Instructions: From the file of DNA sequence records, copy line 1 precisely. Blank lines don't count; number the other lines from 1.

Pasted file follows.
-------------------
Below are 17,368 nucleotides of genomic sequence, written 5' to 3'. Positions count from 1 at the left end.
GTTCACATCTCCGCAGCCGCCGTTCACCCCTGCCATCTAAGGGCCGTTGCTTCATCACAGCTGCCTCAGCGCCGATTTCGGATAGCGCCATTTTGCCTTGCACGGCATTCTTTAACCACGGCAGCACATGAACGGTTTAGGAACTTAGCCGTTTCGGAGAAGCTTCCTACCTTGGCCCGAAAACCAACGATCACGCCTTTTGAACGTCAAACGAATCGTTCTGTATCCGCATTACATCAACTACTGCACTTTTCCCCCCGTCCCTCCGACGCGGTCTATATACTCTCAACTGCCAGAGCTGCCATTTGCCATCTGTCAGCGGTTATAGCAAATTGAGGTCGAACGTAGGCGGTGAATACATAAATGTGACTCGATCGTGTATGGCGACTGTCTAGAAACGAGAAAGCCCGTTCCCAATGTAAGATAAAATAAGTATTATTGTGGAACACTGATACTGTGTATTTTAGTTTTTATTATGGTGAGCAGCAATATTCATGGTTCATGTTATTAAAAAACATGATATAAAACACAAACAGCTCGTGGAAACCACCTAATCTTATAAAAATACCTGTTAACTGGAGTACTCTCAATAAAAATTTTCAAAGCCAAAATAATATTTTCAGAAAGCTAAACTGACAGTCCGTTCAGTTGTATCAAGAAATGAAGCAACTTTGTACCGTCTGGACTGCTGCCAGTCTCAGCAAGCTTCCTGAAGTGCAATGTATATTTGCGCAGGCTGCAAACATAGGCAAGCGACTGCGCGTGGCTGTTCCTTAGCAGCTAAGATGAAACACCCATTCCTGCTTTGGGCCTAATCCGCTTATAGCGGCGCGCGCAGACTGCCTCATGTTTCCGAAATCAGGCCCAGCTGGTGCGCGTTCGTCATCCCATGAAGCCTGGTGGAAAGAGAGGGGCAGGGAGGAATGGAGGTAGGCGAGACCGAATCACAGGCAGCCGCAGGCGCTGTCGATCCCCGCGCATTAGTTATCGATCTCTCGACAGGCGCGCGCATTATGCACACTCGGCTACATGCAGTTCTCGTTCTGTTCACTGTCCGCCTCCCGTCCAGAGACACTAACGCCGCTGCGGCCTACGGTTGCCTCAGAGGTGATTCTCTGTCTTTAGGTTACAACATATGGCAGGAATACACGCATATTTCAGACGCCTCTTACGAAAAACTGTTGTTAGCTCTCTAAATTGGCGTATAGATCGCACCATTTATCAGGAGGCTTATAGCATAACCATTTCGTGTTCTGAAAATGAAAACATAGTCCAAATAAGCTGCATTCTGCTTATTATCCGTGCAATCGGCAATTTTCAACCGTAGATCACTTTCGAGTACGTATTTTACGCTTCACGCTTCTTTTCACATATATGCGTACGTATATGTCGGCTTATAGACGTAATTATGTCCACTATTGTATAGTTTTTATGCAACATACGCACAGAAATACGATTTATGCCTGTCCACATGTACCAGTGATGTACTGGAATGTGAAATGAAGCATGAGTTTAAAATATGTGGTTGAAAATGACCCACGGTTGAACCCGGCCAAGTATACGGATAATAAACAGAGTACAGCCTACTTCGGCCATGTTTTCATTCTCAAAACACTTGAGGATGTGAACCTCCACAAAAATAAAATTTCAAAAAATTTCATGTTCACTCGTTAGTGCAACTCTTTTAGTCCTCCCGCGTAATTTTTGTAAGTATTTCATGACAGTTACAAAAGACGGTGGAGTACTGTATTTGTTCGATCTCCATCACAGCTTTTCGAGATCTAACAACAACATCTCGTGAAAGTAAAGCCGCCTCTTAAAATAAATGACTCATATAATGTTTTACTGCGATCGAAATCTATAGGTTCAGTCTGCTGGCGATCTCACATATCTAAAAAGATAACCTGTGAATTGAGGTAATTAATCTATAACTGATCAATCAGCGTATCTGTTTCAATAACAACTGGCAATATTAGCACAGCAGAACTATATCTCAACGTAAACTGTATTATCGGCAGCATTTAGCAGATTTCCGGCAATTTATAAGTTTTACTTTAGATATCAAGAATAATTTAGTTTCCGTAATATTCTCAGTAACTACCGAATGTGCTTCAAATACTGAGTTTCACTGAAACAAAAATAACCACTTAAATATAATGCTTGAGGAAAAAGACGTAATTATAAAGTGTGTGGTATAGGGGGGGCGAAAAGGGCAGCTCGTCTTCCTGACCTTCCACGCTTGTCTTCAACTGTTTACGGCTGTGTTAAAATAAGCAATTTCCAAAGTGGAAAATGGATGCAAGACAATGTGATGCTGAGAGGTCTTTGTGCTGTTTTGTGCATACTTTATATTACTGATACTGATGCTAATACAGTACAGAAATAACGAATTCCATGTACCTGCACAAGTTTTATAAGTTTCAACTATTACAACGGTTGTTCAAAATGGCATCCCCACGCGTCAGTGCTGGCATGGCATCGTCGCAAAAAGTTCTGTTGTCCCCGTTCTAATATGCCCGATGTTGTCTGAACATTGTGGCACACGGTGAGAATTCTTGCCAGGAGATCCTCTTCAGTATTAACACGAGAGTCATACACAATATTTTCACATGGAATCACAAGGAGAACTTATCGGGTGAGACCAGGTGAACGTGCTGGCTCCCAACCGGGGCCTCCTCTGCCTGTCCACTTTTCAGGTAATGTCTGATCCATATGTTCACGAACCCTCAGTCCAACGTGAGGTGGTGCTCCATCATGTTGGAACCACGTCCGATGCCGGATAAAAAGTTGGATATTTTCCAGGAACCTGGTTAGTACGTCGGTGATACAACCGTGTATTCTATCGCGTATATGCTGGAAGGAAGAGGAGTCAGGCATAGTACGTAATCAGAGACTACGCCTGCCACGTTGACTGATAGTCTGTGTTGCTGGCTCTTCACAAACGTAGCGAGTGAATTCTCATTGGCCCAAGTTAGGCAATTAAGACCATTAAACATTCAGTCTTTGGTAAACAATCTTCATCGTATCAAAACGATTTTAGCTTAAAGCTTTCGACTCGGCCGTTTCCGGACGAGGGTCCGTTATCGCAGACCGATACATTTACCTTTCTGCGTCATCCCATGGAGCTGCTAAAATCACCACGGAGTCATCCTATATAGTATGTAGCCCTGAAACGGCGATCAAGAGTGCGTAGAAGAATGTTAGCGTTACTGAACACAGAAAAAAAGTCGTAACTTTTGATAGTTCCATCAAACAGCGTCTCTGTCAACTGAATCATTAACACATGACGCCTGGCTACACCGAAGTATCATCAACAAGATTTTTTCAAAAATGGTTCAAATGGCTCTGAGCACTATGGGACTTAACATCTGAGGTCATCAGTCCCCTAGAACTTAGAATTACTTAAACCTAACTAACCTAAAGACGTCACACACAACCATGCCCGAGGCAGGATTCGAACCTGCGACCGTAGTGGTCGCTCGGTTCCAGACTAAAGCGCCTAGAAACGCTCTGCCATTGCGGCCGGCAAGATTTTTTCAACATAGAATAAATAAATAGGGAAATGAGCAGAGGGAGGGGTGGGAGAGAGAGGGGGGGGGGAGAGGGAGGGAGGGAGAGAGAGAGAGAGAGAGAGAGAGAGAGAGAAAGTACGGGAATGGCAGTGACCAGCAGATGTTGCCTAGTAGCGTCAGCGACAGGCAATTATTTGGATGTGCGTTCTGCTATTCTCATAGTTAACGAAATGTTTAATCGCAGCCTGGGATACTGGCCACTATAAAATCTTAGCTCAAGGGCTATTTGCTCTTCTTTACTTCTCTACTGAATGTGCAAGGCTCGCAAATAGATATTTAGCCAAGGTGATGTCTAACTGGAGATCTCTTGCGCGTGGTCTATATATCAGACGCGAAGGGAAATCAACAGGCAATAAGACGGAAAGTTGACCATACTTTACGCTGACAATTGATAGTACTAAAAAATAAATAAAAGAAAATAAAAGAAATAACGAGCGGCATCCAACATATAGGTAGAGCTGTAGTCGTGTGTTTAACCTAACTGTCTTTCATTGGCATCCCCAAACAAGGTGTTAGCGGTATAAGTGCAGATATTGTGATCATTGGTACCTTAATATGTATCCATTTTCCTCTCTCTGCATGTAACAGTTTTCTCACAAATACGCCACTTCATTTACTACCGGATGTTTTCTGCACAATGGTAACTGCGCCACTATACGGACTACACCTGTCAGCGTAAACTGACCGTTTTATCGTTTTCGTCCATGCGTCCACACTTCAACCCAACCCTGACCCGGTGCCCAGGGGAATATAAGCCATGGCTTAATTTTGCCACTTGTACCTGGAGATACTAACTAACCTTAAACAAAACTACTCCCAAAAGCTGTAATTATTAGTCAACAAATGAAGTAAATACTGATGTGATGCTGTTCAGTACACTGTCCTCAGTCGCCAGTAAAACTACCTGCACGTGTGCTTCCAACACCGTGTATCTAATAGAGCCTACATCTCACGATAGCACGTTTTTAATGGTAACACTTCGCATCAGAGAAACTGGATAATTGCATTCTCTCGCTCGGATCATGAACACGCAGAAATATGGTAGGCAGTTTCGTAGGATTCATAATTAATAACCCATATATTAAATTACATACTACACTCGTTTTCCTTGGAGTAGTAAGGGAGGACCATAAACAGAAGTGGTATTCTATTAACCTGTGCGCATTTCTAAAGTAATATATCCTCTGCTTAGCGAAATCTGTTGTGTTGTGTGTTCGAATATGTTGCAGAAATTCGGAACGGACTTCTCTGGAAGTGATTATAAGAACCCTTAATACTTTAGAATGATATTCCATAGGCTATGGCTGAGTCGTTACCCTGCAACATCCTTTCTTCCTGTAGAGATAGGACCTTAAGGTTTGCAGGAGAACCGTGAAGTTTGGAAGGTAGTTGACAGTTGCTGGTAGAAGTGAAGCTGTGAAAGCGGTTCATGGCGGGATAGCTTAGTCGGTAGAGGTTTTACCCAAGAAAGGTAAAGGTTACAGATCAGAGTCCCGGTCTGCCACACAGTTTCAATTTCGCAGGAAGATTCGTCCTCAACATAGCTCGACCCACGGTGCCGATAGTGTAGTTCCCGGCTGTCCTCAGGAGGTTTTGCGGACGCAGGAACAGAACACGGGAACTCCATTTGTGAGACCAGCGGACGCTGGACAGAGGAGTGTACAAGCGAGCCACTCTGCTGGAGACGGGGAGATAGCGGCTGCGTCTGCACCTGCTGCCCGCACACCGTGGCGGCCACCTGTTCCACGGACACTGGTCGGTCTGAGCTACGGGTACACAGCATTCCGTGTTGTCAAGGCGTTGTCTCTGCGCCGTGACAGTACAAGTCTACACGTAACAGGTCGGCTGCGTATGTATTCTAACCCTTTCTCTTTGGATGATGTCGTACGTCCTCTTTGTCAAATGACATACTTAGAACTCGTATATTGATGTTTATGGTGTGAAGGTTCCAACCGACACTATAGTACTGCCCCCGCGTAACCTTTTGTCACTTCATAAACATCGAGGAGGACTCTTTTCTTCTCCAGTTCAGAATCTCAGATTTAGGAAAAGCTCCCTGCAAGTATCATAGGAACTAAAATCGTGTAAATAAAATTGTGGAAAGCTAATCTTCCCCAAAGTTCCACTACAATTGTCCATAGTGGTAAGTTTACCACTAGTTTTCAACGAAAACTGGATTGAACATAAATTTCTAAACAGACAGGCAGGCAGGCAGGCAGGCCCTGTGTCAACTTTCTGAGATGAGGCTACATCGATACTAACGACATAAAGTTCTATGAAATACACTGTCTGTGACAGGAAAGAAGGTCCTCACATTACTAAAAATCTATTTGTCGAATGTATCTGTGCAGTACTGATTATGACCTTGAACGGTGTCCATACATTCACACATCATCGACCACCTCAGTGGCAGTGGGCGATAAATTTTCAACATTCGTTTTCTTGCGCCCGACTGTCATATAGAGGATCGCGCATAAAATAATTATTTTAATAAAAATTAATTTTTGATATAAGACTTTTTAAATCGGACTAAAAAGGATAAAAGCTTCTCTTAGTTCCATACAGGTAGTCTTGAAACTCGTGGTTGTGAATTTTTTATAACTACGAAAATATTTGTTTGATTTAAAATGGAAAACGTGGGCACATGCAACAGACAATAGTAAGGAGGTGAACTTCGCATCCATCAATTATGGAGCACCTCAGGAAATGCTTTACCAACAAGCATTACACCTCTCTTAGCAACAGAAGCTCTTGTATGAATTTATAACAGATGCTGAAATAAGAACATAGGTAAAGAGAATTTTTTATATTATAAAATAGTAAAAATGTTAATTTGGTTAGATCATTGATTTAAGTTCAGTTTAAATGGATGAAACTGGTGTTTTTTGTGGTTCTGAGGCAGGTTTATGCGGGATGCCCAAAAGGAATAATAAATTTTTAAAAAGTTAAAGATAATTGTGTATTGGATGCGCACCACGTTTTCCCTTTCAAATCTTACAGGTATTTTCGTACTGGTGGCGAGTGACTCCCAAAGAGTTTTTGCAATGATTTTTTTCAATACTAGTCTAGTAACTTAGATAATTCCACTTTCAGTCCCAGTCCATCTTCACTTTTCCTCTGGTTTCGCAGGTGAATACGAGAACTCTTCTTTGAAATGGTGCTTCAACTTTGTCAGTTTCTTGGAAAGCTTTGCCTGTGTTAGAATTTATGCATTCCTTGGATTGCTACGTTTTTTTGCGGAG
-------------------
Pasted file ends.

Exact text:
Below are 17,368 nucleotides of genomic sequence, written 5' to 3'. Positions count from 1 at the left end.